God’s “Real Children”

So, which ones are your kids? I mean, your real children.”

The parent with adopted kids fights to stay civil. “They’re all my children.”

I’m not adopted nor am I an adoptive parent, but it’s a topic near my heart. Partly because I care deeply about helping children and partly because adoption is how God describes His process of making us His children.

Several years ago, I wrote a blog post addressing a booklet I’d read a couple years before that which claimed adoption wasn’t really how God puts us in His family. They said it was a misunderstanding to say Christians are adopted children of God “rather than His actual begotten sons.” And that thought is still around. Just a few weeks ago, I heard a message where the speaker read Romans 8:14-17 and said, “It’s not adoption it is sonship.”

As you might imagine, I’ve got a couple issues with the idea that teaching we’re adopted by God is the same as saying we’re not His “real children.” For one thing, it implies in way that’s not at all subtle that if you’re adopted you’re not really part of the family. And it’s not okay to say things like that to an audience that very likely includes adopted children (and if it doesn’t, it should. The Bible defines true religion as caring for orphans and there are 3 times as many churches as orphans in the U.S.). But as vital as it is to make sure our words don’t injure others, it’s also important to properly represent God’s teachings through scripture.

God's "Real Children" | marissabaker.wordpress.com
Photo credit: Andrew Branch via StockSnap

Placing As Sons

The word translated “adoption” in New Covenant writings is huiothesia (G5206). It’s a compound formed from the words huios (“son” G5207) and tithemi (“to place” G5087). Paul’s the only Biblical writer to use it and it’s not found in classical Greek either (though the phrase thetos huios is used for “adopted son”). Rather, it’s a technical term referring to a legal and social custom in Greek and Roman society.

This sort of “adoption, when thus legally performed, put a man in every respect in the position of a son by birth to him who had adopted him, so that he possessed the same rights and owed the same obligations” (Spiros Zodhiates The Complete WordStudy Dictionary, entry on G5206). While it can be translated “sonship,” it’s a sonship obtained through an adoption process (not sonship instead of adoption). Read more

My Mother’s Personality Type

My mother refuses to take a Myers-Briggs test and won’t answer any questions if I try to type her. I do have my suspicions about her four-letters, but this actually isn’t the topic of my post today. One of my mom’s reasons for not learning her type is that she doesn’t want put into a box. While I do find MBTI a useful tool, I also realize it contains stereotypes that can be limiting. People are so much more nuanced than a type description. We can (and should) love them, understand them, and value their “personality type” in a way that doesn’t have anything to do with Myers-Briggs theory.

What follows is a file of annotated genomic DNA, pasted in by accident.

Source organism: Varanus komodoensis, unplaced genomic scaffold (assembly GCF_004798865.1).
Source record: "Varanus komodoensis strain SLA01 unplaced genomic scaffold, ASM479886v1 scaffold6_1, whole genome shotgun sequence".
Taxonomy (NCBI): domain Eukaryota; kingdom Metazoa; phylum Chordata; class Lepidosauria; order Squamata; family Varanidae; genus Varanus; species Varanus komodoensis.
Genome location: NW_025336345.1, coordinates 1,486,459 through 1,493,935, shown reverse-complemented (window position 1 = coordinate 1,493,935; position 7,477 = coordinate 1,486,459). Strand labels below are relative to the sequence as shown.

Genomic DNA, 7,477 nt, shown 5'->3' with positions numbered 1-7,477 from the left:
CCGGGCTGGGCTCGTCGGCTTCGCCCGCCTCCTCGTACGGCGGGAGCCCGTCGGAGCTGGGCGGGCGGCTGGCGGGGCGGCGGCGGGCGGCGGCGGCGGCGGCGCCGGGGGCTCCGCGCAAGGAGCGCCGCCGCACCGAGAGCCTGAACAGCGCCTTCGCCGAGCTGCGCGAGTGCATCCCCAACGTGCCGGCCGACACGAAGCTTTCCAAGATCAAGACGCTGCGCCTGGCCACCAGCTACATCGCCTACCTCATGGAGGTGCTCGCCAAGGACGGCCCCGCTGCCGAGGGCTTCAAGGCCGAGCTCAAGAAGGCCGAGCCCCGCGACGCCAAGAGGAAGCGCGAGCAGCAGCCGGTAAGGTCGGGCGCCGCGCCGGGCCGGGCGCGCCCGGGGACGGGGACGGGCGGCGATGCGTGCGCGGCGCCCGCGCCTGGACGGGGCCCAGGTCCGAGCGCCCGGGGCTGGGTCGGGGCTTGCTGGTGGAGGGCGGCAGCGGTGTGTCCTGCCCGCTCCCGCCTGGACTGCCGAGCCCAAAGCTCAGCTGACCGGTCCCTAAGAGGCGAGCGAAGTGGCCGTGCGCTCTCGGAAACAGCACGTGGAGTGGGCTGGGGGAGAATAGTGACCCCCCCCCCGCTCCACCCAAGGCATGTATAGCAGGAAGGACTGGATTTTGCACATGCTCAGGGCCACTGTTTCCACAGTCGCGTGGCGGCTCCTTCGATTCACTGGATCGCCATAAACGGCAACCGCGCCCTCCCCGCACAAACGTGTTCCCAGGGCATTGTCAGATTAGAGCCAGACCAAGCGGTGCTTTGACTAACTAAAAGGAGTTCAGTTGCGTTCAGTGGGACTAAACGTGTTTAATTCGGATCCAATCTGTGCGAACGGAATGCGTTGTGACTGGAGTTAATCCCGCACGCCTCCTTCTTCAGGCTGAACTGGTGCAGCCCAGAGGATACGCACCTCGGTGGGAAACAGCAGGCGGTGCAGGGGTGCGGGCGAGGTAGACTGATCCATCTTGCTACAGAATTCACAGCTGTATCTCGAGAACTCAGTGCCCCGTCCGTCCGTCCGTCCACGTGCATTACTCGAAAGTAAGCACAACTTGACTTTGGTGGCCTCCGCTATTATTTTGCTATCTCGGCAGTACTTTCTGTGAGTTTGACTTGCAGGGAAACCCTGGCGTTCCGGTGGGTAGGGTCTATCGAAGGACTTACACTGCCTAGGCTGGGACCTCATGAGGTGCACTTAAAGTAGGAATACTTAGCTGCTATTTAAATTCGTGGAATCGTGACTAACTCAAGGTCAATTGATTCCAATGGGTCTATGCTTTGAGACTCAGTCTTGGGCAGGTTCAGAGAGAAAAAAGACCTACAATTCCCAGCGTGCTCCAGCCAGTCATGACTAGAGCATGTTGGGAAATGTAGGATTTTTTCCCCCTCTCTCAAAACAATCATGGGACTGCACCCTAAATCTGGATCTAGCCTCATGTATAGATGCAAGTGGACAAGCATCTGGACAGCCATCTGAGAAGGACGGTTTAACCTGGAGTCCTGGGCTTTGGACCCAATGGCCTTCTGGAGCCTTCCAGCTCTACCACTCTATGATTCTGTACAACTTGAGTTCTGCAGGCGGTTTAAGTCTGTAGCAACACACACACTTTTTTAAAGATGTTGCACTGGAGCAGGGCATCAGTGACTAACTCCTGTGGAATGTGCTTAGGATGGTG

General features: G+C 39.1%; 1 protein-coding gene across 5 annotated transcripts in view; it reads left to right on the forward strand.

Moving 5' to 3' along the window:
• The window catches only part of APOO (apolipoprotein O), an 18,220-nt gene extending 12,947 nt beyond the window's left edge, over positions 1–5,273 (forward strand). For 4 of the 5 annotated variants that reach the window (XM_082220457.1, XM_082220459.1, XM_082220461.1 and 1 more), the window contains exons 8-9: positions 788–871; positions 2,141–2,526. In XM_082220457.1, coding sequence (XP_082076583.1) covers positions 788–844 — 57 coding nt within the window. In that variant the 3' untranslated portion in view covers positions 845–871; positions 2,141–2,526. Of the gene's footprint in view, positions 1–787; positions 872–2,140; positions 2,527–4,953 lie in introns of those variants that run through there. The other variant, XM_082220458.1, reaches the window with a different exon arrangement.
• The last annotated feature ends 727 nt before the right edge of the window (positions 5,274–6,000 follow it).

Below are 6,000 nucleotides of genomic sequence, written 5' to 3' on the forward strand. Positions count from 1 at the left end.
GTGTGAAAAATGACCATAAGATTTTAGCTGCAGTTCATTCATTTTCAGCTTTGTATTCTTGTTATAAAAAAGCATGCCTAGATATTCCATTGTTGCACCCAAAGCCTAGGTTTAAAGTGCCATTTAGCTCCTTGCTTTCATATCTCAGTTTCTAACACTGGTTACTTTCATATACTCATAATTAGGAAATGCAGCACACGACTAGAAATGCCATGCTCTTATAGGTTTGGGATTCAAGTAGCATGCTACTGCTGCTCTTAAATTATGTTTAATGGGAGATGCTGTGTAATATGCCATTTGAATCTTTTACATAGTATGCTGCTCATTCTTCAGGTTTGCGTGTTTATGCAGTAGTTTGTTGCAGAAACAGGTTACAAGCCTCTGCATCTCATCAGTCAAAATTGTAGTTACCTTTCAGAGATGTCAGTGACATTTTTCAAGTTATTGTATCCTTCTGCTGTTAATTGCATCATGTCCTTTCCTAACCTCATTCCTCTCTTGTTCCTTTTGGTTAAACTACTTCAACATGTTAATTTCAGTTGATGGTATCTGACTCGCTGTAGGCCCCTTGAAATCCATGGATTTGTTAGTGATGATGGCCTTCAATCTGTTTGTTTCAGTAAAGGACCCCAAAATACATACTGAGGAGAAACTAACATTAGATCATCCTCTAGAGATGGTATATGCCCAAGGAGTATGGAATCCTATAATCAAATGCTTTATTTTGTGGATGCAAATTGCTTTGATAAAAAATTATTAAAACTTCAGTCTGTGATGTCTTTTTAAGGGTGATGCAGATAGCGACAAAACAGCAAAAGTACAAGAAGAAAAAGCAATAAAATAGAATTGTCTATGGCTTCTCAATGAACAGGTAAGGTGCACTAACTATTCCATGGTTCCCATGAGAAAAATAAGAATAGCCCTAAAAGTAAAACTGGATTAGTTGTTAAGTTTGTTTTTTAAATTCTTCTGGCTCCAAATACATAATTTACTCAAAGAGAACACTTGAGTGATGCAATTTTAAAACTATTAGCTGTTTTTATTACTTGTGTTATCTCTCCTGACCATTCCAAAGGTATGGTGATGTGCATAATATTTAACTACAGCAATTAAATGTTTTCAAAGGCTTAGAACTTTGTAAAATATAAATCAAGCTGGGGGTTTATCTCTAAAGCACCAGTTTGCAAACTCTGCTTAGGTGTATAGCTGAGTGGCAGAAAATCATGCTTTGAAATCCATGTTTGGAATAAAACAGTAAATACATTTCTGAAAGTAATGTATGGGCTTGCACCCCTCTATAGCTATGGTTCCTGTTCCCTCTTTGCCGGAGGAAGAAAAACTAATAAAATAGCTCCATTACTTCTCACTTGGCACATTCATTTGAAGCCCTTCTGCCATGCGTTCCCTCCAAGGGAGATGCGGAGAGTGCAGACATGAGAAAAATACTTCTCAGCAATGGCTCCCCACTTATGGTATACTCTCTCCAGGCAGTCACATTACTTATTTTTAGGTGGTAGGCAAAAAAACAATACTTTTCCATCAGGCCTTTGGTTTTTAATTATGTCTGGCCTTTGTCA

I’m not exaggerating when I say I have an incredible mother. Here’s just one example: she has this super-human ability to get angry so rarely that her wrath might as well be nonexistent. This is an invaluable gift in any situation but considering she lives with three Extroverted Feelers (an ENFJ, an INFJ and ISFJ) who tend to get stressed-out and emotionally vent (which then triggers the other Extroverted Feelers in the house) it’s a wonder she hasn’t killed us yet. Instead, she’s a peacemaker and a willing sounding-board for all the emotions we’re not quite sure what to do with. I don’t need to know her four-letter type to appreciate that.

My mother’s personality is patience, kindness, and peace. She’s one of the most truly godly women I’ve ever known. Thought it’s a little surreal to have someone who knew her when she was my age recognize me as her daughter, I can’t think of many higher compliments than being compared to her. They say girls turn into their mothers as they grow older, and that’s perfectly okay with me. I love you, Mommy.

Happy Mother's Day! and a tribute to my mother  | marissabaker.wordpress.com

God’s Message Through the Aaronic Blessing

At a conference this past December, I attended an excellent seminar by a gentleman named Hal exploring the depth of the Hebrew words used in the Aaronic blessing (I want to credit him, but not sure if he’d want his full name used here, so we’ll just stick with first names). This blessing goes like this in the New King James Version: “The Lord bless you and keep you; the Lord make His face shine upon you, and be gracious to you; the Lord lift up His countenance upon you, and give you peace” (Num. 6:24-26).

God's Message Through the Aaronic Blessing | marissabaker.wordpress.com

These words are lovely in English, but I was awed by how much more incredible they are when you start digging deep into the Hebrew meanings. In this article, we’re going to take a deep-dive into the words originally used to record this blessing. These words illuminate an encouraging, hopeful message that God continues to share with us today.